The meals are completely free and provided to anybody who wants one. Regardless of their race, religion or nationality. It’s not fine-dining by any means and you are in and out as quick as possible. But the way it is done by volunteers on an industrial scale is simply incredible.
I have since visited several of the large Sikh temples in both Mumbai and Delhi. And it is similar story of volunteers providing huge quantities of free meals!
Photographing the Golden Temple – The People
Sikhs visiting the Golden Temple are performing yatra. Which is a special religious journey, as opposed to a specific pilgrimage like the Muslim Hajj to Mecca.
There is no designated time to make the yatra and when they get to Amritsar there are no rituals or set prayer times. There are also no priests or religious statues inside the Golden Temple and it is left to the indivual how they worship.
Basically they are there to pay their respect to the ten Gurus of Sikhism and the Guru Granth Sahib, the Sikh holy book detailing rules morals and ethics required to live a good life. A copy of which is kept in the Sri Harimandir Sahib.
Plus many will bathe in the parts of the sarovar pool as it is believed to have miraculous healing powers.
But the laid-back overall approach was both reassuring and tangible. While the fact that non-believers were made welcome and provided with free food in the most important place in Sikhism left a distinct, positive and lasting impression.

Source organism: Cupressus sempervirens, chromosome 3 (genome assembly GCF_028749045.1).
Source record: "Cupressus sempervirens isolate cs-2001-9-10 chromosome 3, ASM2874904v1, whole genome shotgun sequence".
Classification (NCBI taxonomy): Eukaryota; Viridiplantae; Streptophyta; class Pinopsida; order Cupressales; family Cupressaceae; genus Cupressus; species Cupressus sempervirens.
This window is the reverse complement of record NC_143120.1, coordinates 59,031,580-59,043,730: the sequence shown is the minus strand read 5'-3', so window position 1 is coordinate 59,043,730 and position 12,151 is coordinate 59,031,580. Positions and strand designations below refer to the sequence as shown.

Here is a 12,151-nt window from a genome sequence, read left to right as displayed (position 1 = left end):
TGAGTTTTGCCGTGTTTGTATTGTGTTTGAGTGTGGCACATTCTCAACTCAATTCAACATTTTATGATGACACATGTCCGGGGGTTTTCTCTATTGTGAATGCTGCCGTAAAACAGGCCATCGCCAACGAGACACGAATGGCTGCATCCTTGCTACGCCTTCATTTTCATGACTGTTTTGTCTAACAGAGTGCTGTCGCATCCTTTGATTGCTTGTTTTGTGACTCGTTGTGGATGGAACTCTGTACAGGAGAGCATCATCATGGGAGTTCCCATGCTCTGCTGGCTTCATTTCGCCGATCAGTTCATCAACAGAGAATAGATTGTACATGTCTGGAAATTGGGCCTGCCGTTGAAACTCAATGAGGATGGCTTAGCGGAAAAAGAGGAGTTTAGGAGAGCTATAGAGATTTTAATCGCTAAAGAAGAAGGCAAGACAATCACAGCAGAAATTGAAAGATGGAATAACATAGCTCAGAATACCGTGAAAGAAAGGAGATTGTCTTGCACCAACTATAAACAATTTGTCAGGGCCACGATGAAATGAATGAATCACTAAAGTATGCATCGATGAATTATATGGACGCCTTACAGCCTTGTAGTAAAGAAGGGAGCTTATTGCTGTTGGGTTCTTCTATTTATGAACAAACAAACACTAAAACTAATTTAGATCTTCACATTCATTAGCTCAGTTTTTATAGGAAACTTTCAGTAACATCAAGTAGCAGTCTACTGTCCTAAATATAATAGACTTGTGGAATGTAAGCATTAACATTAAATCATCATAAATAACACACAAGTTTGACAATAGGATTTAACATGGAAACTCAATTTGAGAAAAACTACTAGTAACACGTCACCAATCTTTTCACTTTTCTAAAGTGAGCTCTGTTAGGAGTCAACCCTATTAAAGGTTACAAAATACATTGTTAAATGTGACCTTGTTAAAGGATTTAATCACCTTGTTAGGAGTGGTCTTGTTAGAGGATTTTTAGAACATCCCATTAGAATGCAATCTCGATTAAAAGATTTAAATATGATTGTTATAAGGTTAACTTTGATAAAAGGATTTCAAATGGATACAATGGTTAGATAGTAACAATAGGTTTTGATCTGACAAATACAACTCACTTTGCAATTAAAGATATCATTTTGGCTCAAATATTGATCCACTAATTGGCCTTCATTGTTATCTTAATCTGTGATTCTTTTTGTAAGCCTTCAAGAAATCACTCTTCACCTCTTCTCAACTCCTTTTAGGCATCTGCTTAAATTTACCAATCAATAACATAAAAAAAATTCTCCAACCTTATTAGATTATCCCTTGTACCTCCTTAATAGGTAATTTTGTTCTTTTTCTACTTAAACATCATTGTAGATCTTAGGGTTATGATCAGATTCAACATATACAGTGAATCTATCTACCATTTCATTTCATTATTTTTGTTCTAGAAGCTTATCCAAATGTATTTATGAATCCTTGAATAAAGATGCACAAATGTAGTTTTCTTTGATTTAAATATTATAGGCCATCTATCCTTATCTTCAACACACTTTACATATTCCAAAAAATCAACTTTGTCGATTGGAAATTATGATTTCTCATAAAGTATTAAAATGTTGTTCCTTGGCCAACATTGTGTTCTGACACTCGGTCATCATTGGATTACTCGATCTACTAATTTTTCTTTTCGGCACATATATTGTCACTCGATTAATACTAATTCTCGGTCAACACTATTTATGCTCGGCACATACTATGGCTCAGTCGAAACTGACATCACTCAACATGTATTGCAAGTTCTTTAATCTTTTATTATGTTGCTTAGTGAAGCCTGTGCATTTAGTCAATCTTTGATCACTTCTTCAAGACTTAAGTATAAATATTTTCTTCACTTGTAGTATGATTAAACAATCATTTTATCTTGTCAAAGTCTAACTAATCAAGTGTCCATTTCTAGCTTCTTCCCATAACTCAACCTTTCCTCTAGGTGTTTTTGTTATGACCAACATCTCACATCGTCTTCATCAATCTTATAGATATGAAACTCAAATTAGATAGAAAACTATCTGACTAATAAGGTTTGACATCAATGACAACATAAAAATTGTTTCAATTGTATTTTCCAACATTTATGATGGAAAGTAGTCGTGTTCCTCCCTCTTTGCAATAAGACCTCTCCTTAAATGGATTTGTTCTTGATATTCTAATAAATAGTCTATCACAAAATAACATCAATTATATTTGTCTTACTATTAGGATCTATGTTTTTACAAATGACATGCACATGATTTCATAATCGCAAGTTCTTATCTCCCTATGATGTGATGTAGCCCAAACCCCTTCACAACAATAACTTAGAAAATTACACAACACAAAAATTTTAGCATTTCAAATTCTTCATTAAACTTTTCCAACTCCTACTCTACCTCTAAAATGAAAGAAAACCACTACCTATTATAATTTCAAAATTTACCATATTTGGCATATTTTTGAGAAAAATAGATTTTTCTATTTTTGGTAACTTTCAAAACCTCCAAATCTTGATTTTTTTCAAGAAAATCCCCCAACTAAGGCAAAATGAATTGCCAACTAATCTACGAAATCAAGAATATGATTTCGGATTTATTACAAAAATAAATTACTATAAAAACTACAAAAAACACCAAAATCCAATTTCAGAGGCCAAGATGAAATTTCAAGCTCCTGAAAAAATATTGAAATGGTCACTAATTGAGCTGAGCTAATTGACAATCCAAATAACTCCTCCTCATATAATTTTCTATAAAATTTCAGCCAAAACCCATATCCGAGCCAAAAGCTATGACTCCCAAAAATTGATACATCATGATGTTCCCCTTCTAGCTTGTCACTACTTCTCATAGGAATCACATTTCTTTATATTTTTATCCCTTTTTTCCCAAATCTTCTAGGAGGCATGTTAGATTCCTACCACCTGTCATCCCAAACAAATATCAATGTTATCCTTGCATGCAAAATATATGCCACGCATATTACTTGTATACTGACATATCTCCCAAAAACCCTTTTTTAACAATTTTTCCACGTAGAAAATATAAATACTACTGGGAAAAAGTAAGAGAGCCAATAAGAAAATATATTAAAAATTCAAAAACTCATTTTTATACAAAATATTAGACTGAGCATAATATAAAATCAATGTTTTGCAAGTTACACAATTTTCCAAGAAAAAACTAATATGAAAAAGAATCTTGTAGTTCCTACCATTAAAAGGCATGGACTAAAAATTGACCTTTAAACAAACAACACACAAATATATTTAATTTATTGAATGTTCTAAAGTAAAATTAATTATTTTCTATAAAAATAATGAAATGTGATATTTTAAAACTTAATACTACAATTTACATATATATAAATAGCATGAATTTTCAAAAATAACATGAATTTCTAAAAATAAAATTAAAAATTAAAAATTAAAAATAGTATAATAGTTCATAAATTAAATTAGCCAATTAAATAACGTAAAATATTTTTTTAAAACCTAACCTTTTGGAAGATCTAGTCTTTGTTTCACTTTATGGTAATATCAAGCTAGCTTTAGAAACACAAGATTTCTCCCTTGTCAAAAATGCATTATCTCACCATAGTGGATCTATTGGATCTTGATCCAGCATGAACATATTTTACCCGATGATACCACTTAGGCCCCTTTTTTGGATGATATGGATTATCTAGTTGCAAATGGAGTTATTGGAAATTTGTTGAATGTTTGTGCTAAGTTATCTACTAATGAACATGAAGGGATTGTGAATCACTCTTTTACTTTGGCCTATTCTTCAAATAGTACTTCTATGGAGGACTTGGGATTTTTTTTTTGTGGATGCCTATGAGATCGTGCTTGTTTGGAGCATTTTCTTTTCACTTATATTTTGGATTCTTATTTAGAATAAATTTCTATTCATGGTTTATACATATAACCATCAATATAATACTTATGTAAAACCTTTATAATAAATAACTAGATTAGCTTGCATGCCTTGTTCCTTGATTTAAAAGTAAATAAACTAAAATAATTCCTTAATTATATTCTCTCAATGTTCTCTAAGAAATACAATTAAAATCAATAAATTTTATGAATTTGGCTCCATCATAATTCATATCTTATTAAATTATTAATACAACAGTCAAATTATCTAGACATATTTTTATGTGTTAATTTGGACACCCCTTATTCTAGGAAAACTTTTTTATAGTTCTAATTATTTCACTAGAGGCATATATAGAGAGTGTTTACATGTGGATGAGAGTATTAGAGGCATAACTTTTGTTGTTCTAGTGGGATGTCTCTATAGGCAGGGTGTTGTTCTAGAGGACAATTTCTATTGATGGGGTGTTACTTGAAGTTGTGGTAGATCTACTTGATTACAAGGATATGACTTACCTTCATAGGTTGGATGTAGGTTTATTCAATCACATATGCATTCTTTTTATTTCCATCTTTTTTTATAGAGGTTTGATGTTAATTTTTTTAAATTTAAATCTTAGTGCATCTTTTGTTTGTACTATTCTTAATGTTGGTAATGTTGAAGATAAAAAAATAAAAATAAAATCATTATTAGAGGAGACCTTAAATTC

One thing that was very clear though was just how important the Golden Temple is to the Sikhs who visit it.
This was apparent in their faces and demeanour, which was generally both pleasant and welcoming. It is said that 35% of all visitors to the temple are non-Sikh…
How to Photograph the Golden Temple
I have been to the Golden Temple twice now. The first time was the dedicated trip over a weekend as described above. While the second time was a day trip at the start of a motorcycling trip to the Himalayas. In terms of the images obtained I was far more successful on the first trip because the chances of getting anything memorable on a day trip are pretty low.
Logistics in India are always a challenge… And as I was on a tight schedule for the weekend trip I decided to stay as close to the temple as possible, which greatly reduced the choice and quality of available hotels. I picked the one that looked the best and cost the most. But was somewhat crest-fallen when I arrived there late of Friday night. Clearly the person who took the images for the hotels’s website is better at photography than I am!
But it was right across the road and so getting to the temple when the light was best was quite easy. Plus the hotel had a rooftop area overlooking the overall area… Which turned out to be a huge bonus!
Can You Photograph the Golden Temple?
The only issue I had on both my trips was the use of a tripod. Unlike the Taj Mahal for example, where you cannot take a tripod inside, there were no restrictions at the Golden Temple. But… if you tried to use the tripod once inside one of the Sikh guards will appear and make it very clear you were not allowed to do that. I resolved that difficulty by using my camera backpack for a support, which worked OK.
All that said, according to various reports in the Indian media photography is no longer allowed. But, according to the actual website of the Golden Temple it is allowed around the Parikarma – the walkway around the sarovar.
My weekend trip to Amritsar was hard work but really enjoyable. The only way to truly appreciate the Golden Temple is to go there and take in and allow the overall ambience of being welcomed in to the spiritual epicenter of Sikhism sink in!